Example: Approval workflow E-mail based approval Automation workflow Activity extensions
Temporal Group Memberships Group Family Dynamic Groups Active Roles Reporting Management History
Understanding Management History Management History configuration Viewing change history
Workflow activity report sections Policy report items Active Roles internal policy report items
Examining user activity
Entitlement Profile Recycle Bin AD LDS Data Management One Identity Starling Management One Identity Starling Two-factor Authentication for Active Roles Managing One Identity Starling Connect Azure_Overview
Config ARS to Manage Hybrid AD Objects Managing Hybrid AD Users Office 365 roles management for hybrid environment users Managing Office 365 Contacts Managing Hybrid AD Groups Managing Azure O365 or Unified Groups
Managing Configuration of Active Roles
Connecting to the Administration Service Adding and removing managed domains Using unmanaged domains Evaluating product usage Creating and using virtual attributes Examining client sessions Monitoring performance Customizing the console Using Configuration Center Changing the Active Roles Admin account Enabling or disabling diagnostic logs Active Roles Log Viewer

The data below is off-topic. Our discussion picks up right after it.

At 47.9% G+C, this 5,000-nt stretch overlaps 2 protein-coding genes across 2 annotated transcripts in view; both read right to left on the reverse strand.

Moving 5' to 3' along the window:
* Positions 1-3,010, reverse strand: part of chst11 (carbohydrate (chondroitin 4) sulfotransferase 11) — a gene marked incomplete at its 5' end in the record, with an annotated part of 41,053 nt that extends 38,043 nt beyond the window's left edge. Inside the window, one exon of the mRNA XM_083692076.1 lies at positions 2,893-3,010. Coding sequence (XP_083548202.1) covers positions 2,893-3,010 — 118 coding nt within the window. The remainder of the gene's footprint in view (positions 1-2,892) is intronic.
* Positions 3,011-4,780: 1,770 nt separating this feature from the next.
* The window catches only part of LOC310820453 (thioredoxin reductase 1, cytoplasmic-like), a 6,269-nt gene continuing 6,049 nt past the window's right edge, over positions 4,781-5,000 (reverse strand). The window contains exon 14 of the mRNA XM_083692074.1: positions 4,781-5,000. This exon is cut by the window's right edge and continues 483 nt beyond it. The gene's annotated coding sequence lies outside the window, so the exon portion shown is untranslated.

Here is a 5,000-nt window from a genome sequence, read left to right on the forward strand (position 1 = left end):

SQL Server Replication Appendix A: Using regular expressions Appendix B: Administrative Template Appendix C: Communication ports Appendix D: Active Roles and supported Azure environments Appendix E: Enabling delegation for Federated Authentication

Wildcards

You can also add wildcards and conditions to a search filter. The following examples show substrings that can be used to search the directory.

Get all entries:

(objectClass=*)

Get entries containing “bob” somewhere in the common name:

(cn=*bob*)

Get entries with a common name greater than or equal to “bob”:

(cn>='bob')

Get all users with an e-mail attribute:

(&(objectClass=user)(mail=*))

Get all user entries with an e-mail attribute and a surname equal to “smith”:

(&(sn=smith)(objectClass=user)(mail=*))